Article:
Ground Cuckoo-shrike Finally

All birds are wonderful. All life birds are special, because they are lifers if nothing else. But there are birds that are a bit more special. Birds that you have pursued, and looked for, and hoped for, and scanned the trees and fields for, over and over again. And when you do finally see them it is wondrous! I am sure this can be explained to non-birders by comparing it to something that they are passionate about. As a lovely friend once said, “Birding is a noble passion.” I agree with all my heart. A passion it is and my passion was rewarded Tuesday morning when Lynn and I finally beheld the Ground Cuckoo-shrike. It was a pair of them actually, and one perched up and let us marvel at its beauty. We drank in the magnificent monochromatic elegance of its black, grey and white. Ground Cuckoo Shrike, we had been looking for you for so long. Massive, huge grateful!
Ground Cuckoo-shrike... Love
We had first really hoped to find them up around Deniliquin in NSW (twice), but we had no joy. We had also hoped and watched for them in several other spots where they are seen, but they were never around. Then on the way down to Alice Springs almost three weeks ago, our friend Robert saw some near Barrow Creek on the Stuart Highway. We drove through the following day and looked, but it was midday and nothing was about and we needed to get down to Alice.

We looked for them everywhere down around Alice and out to Uluru (twice) and down to Coober Pedy and back, but none were around. So as we left the Centre to begin our sweep back north and east, we knew we really had to give the Barrow Creek area a good going over. It is a known hotspot for them and Robert had seen them there the other week. We stayed Sunday night in Ti Tree (the closest good campground) and then spent all day Monday up around Barrow Creek looking and listening, but we saw neither hide nor feather of them and went back to Ti Tree for the night.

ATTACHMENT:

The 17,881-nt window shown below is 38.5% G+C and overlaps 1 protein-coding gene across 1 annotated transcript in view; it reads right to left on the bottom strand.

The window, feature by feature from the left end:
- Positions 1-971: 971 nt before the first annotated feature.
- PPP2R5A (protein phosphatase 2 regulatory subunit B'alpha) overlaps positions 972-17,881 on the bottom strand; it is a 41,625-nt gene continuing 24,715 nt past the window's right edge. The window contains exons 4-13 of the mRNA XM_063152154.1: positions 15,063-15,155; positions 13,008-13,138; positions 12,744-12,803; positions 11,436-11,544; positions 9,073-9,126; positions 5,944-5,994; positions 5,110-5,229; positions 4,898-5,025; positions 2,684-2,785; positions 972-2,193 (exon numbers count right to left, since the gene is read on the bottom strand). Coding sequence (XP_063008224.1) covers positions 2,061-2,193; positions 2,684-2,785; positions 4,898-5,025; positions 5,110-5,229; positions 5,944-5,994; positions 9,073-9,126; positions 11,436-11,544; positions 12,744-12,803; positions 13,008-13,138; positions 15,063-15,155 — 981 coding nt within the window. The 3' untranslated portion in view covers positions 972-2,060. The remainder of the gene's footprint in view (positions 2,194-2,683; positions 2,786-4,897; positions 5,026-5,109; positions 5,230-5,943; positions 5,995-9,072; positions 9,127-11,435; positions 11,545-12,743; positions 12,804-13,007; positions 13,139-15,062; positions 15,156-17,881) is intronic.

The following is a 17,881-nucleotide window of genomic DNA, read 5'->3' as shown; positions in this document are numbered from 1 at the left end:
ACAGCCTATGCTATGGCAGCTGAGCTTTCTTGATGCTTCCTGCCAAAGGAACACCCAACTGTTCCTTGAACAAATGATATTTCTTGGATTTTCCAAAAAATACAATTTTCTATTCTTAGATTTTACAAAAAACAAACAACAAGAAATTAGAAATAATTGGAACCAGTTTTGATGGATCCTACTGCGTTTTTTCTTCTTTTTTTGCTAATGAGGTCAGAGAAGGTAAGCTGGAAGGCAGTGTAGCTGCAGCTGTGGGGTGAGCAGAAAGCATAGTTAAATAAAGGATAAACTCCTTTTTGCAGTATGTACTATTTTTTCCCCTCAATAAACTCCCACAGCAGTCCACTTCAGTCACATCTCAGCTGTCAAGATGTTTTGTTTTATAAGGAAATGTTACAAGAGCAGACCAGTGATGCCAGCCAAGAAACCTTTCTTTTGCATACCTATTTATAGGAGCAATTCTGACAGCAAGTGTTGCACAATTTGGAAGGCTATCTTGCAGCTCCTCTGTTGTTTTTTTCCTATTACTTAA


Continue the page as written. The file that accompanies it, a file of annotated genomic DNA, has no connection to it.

Tuesday morning began again at the crack of dark. It was also only about 6 C (43 F). That’s chilly in Troopi. We packed up and headed up to Barrow Creek again. I was in a grumpy mood as we did not get out as early as I wanted and I knew that if we did not find the bird that morning, we would still need to push on to Tennant Creek. We had to begin on our way toward FNQ and Cape York. We stopped once on the way up (we had stopped repeatedly the day before) then pressed on to the area where Robert had seen them.

We parked Troopi just off the highway about a kilometer north of Barrow Creek and began to look and listen. The road noise was annoying and exacerbating my grumpiness. It was the Tuesday after another Aussie “long weekend” and the Stuart Highway had a fairly steady stream of vehicles rumbling and roaring along. We birded along the west side of the road for about ten minutes, but I thought it looked better on the east side. There were a few large Bloodwoods over there and good open ‘soft grass’ areas. We crossed the road and walked along about 100 meters (roughly where a Little Buttonquail had run damn near across our feet the day before) and… I heard the call! Yes, they are loud enough that even I can hear them. Two Ground Cuckoo-shrikes flew in to the dead tree next to a big Bloodwood. I was so damn grateful and filled with joy. Here are a lot of photos....
Ground Cuckoo-shrike, one of the only three legged birds in Australia. 

I am writing this on a lazy, slow morning in Tennant Creek, NT. We will leave here in an hour or so and begin going east. The adventure continues.

Peace. Love. Birds.

RB Life List: 658
Lynn Life List: 639
Couple’s Year List: 620